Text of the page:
Oh, the Thinks You Can Think

Yet Another Troll-Fighting 11-Year-Old Orthodox Jewish Girl


Looking for a fantasy story that treads new ground? Look no further than Hereville: How Mirka Got Her Sword by Barry Deutsch. This refreshingly offbeat graphic novel tells the story of a young girl in an isolated community who wants to be a dragon slayer. Mixing elements of fairy tale, Yiddish folklore, and small town dynamics, Barry Deutsch has created a coming-of-age hero tale that is also a magical and poignant picture of Orthodox Jewish life. Recommended for grades 4 and up.

Library Carnival on Monday!

Did you get to go to the Monroe County Fair this year? We hope you stopped by the library's booth, went on our mini jungle walk and pet our giant stuffed orangutan! You can visit with the orangutan this Monday night between 6 and 7:30 pm. He will be welcoming everyone to our Library Carnival in Meeting Rooms 1A, B and C. We'll have games, prizes and ice cream treats for you to enjoy. And it's all free -- thanks to the Friends of the Library!
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Find Ebooks and Games on Tumblebooks

The library has a growing collection of downloadable ebooks and audiobooks for children. But for young children, the pictures are still an essential part of story. You can access a wide variety of ebooks and audiobooks with pictures for children through our Tumblebooks subscription. This online collection of animated picturebooks include sound and music, and you can choose to have the story read aloud to you, or read on your own. The Tumblebooks site also features stories in French and Spanish as well as puzzles and games to play. You can search for titles in a variety of ways, including by subject and by reading level. To access the collection without having to enter a login, visit the Children's Services home page and click on the Tumblebooks button. Give it a try and let us know what you think!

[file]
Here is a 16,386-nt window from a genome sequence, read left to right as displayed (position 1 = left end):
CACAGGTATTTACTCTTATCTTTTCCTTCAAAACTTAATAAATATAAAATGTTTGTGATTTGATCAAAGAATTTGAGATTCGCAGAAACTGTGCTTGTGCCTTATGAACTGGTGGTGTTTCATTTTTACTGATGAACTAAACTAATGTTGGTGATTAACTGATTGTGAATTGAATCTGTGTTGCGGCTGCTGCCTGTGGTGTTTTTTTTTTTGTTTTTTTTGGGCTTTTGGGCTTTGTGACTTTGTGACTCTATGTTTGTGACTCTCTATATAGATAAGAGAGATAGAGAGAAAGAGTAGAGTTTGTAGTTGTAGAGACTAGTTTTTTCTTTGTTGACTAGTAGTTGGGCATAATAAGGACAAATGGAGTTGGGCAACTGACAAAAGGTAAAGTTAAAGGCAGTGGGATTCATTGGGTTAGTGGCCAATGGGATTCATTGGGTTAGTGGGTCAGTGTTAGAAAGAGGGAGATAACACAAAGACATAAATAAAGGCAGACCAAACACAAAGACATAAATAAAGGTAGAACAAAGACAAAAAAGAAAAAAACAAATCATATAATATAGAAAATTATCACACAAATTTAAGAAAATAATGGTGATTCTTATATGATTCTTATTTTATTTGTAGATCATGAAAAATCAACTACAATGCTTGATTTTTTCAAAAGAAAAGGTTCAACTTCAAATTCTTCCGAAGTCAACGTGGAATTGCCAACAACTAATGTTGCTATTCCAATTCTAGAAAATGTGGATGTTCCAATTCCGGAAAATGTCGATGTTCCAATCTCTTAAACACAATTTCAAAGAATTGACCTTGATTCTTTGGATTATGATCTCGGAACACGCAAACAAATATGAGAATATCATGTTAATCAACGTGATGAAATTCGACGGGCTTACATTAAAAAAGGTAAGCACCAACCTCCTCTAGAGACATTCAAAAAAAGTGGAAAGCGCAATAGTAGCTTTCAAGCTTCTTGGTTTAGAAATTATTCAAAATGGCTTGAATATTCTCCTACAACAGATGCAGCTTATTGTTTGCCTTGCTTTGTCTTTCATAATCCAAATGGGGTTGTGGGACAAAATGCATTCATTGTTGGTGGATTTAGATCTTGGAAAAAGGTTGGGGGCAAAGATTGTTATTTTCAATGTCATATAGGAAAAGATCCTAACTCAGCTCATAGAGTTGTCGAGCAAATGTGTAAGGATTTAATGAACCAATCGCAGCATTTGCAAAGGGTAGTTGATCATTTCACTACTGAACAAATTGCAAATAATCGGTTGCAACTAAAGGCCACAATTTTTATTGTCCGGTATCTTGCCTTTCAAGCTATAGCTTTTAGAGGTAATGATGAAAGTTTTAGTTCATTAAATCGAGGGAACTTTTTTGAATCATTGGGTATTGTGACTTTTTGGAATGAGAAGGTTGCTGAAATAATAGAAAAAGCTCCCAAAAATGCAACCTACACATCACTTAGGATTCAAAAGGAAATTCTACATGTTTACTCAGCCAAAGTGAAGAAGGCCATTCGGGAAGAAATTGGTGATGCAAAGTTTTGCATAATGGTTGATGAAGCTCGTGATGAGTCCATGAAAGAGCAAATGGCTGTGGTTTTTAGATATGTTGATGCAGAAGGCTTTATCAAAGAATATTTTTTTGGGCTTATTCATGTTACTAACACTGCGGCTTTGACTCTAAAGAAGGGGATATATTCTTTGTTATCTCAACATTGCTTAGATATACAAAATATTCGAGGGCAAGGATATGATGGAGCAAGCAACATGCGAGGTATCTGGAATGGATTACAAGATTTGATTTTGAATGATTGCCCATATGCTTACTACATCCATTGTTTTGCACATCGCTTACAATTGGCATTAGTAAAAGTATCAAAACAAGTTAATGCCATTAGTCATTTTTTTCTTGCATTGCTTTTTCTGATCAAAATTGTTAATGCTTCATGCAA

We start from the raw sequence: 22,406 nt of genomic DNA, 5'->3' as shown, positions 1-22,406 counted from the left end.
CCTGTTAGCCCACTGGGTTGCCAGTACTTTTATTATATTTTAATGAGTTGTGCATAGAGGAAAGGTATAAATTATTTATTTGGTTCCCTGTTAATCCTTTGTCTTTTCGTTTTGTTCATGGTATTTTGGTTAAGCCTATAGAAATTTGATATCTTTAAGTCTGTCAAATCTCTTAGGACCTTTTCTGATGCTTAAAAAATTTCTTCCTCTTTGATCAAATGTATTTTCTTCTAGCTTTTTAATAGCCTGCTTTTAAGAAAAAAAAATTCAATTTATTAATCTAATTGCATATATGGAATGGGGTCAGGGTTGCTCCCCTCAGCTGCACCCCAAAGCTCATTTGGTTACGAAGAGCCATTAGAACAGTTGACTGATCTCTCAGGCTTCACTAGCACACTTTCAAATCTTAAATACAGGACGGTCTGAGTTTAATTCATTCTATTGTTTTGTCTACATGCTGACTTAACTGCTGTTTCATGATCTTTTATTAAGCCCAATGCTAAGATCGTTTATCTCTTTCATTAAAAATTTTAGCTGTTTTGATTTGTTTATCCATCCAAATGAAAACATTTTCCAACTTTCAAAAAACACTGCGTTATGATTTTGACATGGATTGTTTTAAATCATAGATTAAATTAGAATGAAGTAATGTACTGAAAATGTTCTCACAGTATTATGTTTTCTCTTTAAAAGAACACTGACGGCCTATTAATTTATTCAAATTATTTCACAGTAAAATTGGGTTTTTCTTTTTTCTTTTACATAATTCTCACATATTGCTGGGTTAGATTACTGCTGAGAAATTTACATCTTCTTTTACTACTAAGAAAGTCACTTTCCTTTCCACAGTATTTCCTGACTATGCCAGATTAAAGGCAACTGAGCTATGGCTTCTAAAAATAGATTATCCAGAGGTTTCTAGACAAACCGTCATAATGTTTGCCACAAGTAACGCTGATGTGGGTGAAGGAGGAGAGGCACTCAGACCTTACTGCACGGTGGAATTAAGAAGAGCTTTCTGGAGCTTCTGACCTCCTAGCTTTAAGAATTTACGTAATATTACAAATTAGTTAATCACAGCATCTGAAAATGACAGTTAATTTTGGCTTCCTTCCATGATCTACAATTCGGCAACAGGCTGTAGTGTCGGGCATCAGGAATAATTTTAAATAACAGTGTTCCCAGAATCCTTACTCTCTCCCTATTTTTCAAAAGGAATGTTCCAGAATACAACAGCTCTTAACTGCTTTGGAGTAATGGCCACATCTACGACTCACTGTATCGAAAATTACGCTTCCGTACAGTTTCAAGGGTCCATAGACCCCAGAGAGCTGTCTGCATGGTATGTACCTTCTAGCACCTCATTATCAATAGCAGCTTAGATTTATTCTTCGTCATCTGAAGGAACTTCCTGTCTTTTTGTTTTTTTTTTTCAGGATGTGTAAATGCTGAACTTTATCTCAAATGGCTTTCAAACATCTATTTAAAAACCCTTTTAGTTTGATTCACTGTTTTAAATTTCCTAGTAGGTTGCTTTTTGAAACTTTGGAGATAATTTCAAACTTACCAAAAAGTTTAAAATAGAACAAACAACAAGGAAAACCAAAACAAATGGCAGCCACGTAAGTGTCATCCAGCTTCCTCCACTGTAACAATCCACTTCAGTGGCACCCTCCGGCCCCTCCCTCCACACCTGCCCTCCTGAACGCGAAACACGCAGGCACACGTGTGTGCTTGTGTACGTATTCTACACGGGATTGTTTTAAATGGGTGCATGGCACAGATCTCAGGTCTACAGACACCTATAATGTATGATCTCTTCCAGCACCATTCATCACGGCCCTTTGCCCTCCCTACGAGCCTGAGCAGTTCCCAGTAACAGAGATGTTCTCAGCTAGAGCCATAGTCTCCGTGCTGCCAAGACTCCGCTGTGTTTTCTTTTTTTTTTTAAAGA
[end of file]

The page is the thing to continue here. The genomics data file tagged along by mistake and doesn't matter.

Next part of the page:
Queen of the Falls

In a couple weeks, I get to visit the Adirondack region of New York State. (Can't wait!) On the way, we plan to stop at Niagara Falls. When I get there, I'll be thinking of a woman named Annie Edson Taylor, who in 1901, on her 63rd birthday, dared to cram herself into a wooden barrel and go over Niagara Falls! I had never heard of Taylor, but author/illustrator Chris Van Allsburg brings her back to life in Queen of the Falls, the fascinating tale of a determined ex-teacher who wanted to make her mark on the world. Watch Van Allsburg talk about how he created this carefully crafted book here. Recommended for grades 1 and up.

The Daring Book for Girls

I purchased a copy of The Daring Book for Girls for myself a couple years ago and was reminded of all the cool content it contains when I conducted a program this week featuring hopscotch games and jump rope rhymes. Perhaps I'm partial to this book since it was written by women who, like me, "were girls in the days before the Web, cell phones, or even voicemail. Telephones had cords and were dialed by, well, actually dialing."

Today, you may have your own cell phone, email account and iPod, but certainly a deck of cards and a good book should still be included on the list of "essential gear" you keep close at hand. In The Daring Book for Girls, you'll find the rules for playing card games like "Hearts" and "Gin" as well as the rules for outdoor games like Four Square, various games of tag and hopscotch - a game that was initially played by Roman soldiers and is now played in countries around the world.
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Space, Stars, and the Beginning of Time: What the Hubble Telescope Saw



I have never been one to watch the stars and find constellations. I could pick out the Big and Little Dippers, find the North Star and a couple of planets but that was about it. One night my neighbor knocked on my door and invited me outside to see the International Space Station pass overhead on its earthly orbit. On another evening, he taught me how to see the moons around Jupiter with my binoculars. Then I turned them on the full moon and saw the mountains and craters in a clarity I had never dreamed of before. I didn't know how much I could see with ordinary binoculars. Now I am a fan of the sky and I am fascinated by what astronomers are
learning about the origin of the universe through telescopes.
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